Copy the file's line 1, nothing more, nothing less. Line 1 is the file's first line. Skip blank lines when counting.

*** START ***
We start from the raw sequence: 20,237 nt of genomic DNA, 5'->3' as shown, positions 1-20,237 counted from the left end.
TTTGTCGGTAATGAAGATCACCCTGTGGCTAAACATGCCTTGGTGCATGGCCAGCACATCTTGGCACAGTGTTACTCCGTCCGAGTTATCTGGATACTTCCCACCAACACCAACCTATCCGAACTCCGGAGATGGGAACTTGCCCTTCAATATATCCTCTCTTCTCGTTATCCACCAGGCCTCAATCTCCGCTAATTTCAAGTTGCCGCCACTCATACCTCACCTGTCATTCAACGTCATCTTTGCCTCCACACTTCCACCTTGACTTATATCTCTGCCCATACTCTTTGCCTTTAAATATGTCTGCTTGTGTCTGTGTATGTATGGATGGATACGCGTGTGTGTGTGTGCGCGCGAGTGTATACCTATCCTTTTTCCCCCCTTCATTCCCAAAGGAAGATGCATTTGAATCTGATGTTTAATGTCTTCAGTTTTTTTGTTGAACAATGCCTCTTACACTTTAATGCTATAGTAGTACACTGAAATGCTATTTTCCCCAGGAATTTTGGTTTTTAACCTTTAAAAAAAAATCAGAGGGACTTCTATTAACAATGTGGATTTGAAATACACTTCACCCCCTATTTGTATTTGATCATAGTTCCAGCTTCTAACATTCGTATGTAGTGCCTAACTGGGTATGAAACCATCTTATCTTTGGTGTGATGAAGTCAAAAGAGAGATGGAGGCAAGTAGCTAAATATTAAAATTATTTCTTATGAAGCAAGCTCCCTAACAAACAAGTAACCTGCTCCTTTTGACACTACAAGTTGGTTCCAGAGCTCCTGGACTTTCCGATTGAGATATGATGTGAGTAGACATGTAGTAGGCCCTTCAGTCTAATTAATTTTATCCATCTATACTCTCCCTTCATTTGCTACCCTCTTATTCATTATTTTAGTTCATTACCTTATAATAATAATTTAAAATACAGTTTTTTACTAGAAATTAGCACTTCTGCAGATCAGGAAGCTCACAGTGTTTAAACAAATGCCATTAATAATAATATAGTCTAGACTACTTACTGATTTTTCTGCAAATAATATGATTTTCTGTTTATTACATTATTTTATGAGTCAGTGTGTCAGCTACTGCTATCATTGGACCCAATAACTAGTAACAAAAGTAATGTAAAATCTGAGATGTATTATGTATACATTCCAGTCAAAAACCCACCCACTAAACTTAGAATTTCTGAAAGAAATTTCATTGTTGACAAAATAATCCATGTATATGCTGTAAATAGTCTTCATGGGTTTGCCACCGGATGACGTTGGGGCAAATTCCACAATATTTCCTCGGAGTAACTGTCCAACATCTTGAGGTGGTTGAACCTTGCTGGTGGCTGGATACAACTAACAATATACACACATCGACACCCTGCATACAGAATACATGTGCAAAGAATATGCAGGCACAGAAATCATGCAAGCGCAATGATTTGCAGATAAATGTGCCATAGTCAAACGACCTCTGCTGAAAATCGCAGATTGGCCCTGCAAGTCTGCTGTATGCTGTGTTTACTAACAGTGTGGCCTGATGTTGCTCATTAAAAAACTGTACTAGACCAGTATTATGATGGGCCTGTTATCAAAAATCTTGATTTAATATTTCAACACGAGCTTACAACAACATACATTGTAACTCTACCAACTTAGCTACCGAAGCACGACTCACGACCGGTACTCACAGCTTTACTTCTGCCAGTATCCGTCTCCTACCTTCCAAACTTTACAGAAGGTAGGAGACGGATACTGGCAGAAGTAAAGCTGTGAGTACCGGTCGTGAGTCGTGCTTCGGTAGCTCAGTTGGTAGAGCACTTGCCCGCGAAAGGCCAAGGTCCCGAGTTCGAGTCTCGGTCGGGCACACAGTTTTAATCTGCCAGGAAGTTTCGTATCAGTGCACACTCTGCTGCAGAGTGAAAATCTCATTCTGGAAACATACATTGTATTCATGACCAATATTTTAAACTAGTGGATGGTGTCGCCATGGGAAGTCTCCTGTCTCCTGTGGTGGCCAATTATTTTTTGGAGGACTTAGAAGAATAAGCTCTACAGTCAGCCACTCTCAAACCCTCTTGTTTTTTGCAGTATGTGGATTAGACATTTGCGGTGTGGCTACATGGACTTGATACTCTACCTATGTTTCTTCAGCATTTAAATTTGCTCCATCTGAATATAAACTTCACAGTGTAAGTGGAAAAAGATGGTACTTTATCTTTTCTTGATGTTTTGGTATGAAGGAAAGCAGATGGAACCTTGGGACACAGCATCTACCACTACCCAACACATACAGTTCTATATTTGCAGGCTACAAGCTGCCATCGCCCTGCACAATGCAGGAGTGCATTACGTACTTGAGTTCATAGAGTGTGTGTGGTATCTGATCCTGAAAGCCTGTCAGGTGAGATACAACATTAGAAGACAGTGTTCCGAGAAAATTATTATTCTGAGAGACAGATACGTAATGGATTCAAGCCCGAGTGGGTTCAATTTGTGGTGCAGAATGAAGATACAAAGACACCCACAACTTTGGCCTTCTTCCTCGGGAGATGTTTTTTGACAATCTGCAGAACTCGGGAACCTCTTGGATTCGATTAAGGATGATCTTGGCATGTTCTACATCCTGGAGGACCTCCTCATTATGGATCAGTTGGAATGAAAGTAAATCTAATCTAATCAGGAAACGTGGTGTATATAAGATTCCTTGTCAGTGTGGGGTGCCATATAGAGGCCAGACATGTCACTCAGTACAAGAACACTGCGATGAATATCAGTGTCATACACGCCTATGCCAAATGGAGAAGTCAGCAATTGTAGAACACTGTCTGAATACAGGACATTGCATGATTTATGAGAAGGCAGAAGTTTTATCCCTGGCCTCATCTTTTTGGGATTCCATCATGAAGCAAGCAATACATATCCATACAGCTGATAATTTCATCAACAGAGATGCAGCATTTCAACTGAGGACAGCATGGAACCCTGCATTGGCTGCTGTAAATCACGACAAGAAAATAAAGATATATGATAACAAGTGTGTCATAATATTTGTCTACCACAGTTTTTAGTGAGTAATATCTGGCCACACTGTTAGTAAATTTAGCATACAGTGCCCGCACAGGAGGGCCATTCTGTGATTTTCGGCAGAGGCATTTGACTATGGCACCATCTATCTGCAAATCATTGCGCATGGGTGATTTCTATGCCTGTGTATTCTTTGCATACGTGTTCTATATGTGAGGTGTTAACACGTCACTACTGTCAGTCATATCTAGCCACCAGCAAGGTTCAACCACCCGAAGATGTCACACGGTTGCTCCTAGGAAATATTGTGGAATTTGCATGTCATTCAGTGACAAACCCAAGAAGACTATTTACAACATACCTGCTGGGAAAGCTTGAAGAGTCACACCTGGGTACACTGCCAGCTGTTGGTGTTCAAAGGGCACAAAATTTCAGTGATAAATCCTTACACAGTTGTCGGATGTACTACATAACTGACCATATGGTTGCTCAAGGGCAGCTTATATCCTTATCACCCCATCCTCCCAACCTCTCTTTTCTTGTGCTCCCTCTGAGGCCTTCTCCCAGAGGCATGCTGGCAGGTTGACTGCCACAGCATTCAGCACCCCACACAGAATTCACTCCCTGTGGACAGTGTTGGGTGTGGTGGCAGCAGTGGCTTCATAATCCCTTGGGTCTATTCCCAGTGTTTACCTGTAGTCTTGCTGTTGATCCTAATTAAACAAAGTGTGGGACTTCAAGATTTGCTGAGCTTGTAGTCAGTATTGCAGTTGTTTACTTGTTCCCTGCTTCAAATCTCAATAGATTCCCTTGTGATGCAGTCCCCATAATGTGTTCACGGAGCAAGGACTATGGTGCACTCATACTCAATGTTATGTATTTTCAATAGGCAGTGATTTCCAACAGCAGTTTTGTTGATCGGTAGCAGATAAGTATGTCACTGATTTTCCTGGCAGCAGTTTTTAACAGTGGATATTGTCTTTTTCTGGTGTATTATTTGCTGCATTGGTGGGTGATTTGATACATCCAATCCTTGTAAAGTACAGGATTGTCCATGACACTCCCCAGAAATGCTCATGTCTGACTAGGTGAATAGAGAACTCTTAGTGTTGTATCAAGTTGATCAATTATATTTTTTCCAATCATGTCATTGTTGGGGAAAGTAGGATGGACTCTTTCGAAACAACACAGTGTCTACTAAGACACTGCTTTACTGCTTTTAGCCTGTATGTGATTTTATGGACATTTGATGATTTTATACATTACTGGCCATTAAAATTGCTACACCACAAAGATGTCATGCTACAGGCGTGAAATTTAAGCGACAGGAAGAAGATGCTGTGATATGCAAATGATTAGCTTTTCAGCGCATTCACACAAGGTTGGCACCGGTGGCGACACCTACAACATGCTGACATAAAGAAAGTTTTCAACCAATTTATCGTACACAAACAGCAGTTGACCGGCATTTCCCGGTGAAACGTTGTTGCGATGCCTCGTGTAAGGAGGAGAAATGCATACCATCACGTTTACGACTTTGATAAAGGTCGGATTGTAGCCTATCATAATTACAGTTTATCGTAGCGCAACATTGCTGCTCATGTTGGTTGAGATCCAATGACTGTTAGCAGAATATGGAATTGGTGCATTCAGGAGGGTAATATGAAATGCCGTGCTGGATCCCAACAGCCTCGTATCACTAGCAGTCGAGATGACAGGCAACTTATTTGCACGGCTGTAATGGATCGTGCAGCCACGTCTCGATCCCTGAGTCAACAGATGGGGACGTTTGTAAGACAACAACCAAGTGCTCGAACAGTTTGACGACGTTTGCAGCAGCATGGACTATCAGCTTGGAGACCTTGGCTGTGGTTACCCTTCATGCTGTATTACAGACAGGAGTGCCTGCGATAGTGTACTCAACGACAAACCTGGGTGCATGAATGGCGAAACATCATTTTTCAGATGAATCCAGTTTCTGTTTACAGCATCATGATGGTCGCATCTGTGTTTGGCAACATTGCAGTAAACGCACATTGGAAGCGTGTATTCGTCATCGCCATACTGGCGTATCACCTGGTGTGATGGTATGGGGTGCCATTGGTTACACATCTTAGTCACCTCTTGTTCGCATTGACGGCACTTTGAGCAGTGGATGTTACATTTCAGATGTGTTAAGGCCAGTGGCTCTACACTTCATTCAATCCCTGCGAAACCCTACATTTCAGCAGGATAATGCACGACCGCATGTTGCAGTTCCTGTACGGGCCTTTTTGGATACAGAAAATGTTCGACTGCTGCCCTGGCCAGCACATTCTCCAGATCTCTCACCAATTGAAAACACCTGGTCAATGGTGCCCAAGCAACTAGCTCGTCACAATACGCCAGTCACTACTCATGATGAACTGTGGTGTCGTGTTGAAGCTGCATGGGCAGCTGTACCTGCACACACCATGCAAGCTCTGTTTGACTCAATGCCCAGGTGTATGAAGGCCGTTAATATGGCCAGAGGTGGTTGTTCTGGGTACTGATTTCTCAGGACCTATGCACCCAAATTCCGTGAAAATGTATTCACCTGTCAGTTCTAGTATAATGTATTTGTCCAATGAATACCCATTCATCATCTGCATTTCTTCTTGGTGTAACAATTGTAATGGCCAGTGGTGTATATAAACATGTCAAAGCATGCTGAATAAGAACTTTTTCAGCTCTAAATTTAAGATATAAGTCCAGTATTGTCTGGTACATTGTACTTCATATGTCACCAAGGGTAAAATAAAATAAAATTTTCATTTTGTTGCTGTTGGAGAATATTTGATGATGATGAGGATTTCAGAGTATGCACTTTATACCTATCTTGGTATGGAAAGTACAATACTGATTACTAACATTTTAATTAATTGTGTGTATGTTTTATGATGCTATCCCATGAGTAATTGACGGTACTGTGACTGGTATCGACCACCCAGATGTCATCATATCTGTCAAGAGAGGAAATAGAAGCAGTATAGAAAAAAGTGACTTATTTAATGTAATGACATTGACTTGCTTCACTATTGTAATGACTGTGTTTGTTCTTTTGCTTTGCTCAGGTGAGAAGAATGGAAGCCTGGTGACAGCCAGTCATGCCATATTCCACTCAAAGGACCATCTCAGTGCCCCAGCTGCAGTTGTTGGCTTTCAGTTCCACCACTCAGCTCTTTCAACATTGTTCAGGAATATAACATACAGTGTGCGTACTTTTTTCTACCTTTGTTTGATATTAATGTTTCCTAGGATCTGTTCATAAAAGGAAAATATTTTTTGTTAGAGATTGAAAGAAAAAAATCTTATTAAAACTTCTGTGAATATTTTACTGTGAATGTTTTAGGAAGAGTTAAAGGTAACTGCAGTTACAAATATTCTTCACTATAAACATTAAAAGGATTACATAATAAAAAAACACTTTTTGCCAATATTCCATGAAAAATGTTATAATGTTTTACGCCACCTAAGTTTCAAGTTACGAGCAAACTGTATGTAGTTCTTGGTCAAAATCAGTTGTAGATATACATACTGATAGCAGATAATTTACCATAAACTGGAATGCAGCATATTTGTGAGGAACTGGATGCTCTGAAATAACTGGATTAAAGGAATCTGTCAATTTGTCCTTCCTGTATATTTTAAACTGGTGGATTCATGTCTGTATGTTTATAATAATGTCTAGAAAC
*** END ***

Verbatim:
We start from the raw sequence: 20,237 nt of genomic DNA, 5'->3' as shown, positions 1-20,237 counted from the left end.